This isn’t just a philosophical discussion. In order to do our work, OEF and other peacebuilding organizations would benefit from a clear working definition of what we mean by peace. OEF’s answer to that is that we exist to prevent large-scale organized political violence, and we define our goal as the elimination of war and armed violence as well as the prevention of its recurrence. In the technical language of peace theory, OEF is oriented towards a “negative peace,” because we define our goal as the absence of violence rather than the presence of larger social systems. That’s in itself a big enough goal for one organization (and while admittedly ambitious, it’s a perfectly plausible one). So in developing our theories of impact and articulating how we do our work, we start with that as our end goal: the elimination of war and large-scale organized political violence.
Positive vs Negative Peace
Stating our goal in this way makes OEF a little unusual in the peacebuilding field. The arguments behind the idea of positive peace are very strong, and the peacebuilding field as a whole has largely accepted the positive peace framing as our overall collective goal. After all, direct violence is only one of the ways that harm is inflicted internationally.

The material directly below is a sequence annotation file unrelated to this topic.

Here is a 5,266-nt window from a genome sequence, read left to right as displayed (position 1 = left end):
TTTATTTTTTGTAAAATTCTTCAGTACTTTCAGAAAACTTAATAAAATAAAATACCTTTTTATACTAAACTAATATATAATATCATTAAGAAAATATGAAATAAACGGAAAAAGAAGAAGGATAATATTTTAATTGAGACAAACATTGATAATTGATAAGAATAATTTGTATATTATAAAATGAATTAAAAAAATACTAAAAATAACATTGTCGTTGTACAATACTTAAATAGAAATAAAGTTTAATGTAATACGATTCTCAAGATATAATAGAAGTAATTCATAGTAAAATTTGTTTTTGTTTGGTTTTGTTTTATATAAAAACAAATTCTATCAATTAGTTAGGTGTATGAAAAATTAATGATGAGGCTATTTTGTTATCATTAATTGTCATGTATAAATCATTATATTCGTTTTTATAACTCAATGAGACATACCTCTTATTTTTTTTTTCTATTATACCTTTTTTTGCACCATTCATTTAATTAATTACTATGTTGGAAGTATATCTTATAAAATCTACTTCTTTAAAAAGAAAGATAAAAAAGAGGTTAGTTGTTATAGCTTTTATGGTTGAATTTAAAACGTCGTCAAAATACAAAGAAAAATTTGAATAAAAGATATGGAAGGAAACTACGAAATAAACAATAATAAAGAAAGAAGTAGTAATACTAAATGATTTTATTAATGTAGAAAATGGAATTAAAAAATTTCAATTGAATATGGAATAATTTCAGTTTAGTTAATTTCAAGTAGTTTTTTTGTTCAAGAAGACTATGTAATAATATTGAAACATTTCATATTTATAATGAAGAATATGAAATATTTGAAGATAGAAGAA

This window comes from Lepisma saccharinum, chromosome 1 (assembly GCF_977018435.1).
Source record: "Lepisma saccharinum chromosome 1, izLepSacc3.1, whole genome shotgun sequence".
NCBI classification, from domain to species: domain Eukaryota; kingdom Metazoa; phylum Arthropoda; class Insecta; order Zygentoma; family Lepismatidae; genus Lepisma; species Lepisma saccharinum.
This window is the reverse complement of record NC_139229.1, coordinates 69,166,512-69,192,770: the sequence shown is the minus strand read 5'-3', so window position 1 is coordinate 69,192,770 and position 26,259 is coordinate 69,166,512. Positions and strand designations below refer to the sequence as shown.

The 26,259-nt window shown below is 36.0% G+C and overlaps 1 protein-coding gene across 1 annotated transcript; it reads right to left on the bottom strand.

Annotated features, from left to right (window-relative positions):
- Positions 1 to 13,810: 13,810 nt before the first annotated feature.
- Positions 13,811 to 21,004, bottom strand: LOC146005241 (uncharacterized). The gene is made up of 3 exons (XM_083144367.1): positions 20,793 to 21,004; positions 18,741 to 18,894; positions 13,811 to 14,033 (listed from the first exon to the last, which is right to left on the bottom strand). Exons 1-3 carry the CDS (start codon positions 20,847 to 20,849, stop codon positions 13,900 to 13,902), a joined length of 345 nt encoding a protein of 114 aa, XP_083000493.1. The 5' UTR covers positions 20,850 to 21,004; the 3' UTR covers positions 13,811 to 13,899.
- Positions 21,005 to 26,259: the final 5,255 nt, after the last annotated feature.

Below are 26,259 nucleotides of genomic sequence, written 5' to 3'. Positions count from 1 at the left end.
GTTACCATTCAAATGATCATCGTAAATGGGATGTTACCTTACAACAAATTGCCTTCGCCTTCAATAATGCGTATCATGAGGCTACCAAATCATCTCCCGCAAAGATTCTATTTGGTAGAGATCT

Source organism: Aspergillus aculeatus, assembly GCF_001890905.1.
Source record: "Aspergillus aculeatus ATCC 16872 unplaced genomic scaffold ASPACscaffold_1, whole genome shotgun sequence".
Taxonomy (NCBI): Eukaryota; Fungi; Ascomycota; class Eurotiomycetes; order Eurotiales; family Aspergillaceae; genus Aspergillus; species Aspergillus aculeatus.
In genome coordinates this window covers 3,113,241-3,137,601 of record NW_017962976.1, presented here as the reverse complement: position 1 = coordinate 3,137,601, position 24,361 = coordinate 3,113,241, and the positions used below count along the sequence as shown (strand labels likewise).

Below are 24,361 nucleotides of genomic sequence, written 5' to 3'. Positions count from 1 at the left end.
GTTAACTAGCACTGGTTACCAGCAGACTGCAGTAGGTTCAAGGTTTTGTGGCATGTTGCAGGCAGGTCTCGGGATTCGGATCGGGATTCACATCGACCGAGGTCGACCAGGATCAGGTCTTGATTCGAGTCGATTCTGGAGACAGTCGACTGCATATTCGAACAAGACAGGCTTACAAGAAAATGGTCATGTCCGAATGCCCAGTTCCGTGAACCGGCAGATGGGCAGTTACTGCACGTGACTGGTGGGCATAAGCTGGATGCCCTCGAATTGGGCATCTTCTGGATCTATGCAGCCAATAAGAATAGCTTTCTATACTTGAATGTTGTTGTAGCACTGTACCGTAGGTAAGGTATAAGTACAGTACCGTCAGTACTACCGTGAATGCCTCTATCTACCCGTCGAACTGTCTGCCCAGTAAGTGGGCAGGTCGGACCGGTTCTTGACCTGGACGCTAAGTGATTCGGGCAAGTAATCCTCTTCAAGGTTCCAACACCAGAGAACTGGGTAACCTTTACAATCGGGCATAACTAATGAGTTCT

Historically, famine and disease have killed many more people during war and rebellions than direct combat itself. However, a key part of OEF’s thinking about impact is that we must define our goals narrowly in order to be able to solve them. A positive peace framing, while valid, is so expansive that it opens the door to defining our work as addressing almost every social problem everywhere. We needed a way to draw a circle around our work and define what is in the mission and what isn’t, and so we have centered our work on a negative peace definition.